The US Court of Appeals for the Federal Circuit affirmed a district court decision finding that two patents covering enantiomerically pure compositions of the psoriasis drug Otezla® (apremilast) were valid and one patent covering a dosage titration schedule was invalid as obvious. Amgen Inc. v. Sandoz Inc. Case No. 22-1147 (Fed. Cir. Apr. 19, 2023) (Lourie, Cunningham, Stark, JJ.)
Amgen markets apremilast, a phosphodiesterase-4 inhibitor that is used for treating psoriasis and related conditions, under the brand name Otezla®. Amgen has three patents covering Otezla®. Two of the patents are directed to orally administered pharmaceutical compositions of enantiomerically pure apremilast (composition patents), and one of the patents covers a dosage titration schedule for enantiomerically pure apremilast that ranges from a starting dose of 10 mg to a dose of 60 mg by the sixth day (dosage patent). Sandoz submitted an Abbreviated New Drug Application (ANDA) seeking approval from the US Food and Drug Administration (FDA) to market a generic version of apremilast. Amgen filed suit against Sandoz for infringement of its three patents covering Otezla®.
Sandoz asserted that the composition patents were invalid based on prior art that had an example (Example 12) that described a 50%:50% racemic mixture of apremilast but did not disclose the purified apremilast (+) enantiomer recited in the claims. The prior art did state that apremilast could be isolated from this racemic mixture using chiral chromatography, a well-known technique. The district court rejected Sandoz’s argument, finding that there was insufficient evidence to conclude that a skilled artisan would have had reason to believe that the desirable properties of Example 12 derived in whole or in part from the apremilast enantiomer (i.e., the (+) enantiomer). The district court also concluded that Sandoz had not demonstrated that a skilled artisan would have had a reasonable expectation of success in resolving Example 12 into its individual enantiomeric components. Furthermore, the district court looked to objective indicia of non-obviousness, finding that apremilast unexpectedly provided substantial improvement over previously known phosphodiesterase inhibitors in terms of both efficacy and tolerability, and a nexus existed between the unexpected potency and the asserted claims.
Sandoz also argued that the dosage patent was invalid based on prior art that taught various dosage schedules and amounts for apremilast. The district court found that it would have been within the ability of a skilled artisan to titrate apremilast for a patient presenting with psoriasis and that doing so would have been a routine aspect of treating psoriasis with a drug (such as apremilast) that was known in the art to require dose titration to ameliorate side effects. The district court therefore found that the dosage patent was invalid. Sandoz appealed with respect to the composition patents, and Amgen appealed with respect to the dosage patent.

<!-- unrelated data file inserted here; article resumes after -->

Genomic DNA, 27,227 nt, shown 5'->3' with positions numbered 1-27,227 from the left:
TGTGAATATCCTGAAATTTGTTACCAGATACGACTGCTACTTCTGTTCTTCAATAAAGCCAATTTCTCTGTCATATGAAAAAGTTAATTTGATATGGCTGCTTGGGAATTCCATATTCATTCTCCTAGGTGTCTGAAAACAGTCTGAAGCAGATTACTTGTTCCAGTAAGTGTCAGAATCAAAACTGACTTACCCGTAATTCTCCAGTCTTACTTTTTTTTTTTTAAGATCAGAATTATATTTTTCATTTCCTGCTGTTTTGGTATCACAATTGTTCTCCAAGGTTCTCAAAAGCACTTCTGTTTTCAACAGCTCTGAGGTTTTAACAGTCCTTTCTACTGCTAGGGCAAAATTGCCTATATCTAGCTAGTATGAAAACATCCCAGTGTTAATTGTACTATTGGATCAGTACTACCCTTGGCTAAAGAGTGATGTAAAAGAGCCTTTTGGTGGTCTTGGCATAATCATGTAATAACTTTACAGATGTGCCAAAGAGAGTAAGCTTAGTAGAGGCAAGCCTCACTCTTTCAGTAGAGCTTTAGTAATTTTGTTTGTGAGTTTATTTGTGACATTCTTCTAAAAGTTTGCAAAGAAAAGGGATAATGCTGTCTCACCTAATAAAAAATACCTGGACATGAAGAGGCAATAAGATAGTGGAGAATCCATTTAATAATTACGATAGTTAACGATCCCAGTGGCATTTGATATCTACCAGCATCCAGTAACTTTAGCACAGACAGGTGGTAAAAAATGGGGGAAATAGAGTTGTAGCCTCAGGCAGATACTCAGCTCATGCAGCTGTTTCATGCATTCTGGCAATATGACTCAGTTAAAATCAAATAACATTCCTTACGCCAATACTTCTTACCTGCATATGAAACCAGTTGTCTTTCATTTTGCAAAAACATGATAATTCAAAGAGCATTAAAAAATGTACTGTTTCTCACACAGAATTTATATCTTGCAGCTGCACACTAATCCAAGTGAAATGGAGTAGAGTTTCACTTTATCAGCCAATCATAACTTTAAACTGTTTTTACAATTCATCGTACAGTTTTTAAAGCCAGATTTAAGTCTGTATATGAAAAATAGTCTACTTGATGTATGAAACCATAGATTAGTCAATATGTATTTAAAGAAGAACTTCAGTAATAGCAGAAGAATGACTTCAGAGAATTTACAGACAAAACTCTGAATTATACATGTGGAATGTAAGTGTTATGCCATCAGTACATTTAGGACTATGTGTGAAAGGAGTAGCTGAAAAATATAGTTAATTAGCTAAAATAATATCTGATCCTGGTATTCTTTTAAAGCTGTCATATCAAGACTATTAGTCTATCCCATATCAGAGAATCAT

The Federal Circuit affirmed the district court’s decision with respect to the composition patents, finding that Sandoz had not proven that a skilled artisan would have had sufficient motivation to purify apremilast’s (+) enantiomer from the racemic mixture disclosed in Example 12. Sandoz had argued that motivation existed because the FDA had, for many years, urged manufacturers to synthesize new drugs as single enantiomers and because apremilast was an analogue of thalidomide, an enantiomeric drug with proven toxicity and teratogenicity. The Court rejected these arguments, relying on Amgen’s expert testimony that separating enantiomers is a difficult process, particularly when, as was the case here, the prior art did not disclose a suitable solvent system to use for the separation process. The Court also affirmed the district court’s conclusion that a skilled artisan would not have had a reasonable expectation of success in resolving Example 12’s mixture into its enantiomeric components given its difficult and unpredictable nature. The Court noted that Sandoz’s own expert conceded that chiral chromatography was not a viable method for separating the Example 12 enantiomers, which directly contradicted the assertions made in Sandoz’s cited art.
The Federal Circuit also affirmed the district court’s findings that there were strong secondary indicia of nonobviousness, especially with respect to the unexpected potency of the apremilast (+) enantiomer. While stating that there was “no specific fold-difference that defines what may, or may not, support a finding of non-obviousness,” the Court found that a “20-fold difference, when an otherwise two-fold difference would have been expected by the skilled artisan” was sufficient to affirm the district court’s determination of nonobviousness.
The Federal Circuit also affirmed the district court’s conclusion that the dosage patent was invalid, explaining that varying a dose in response to the occurrence of side effects is a well-known standard medical practice, supporting a finding of obviousness.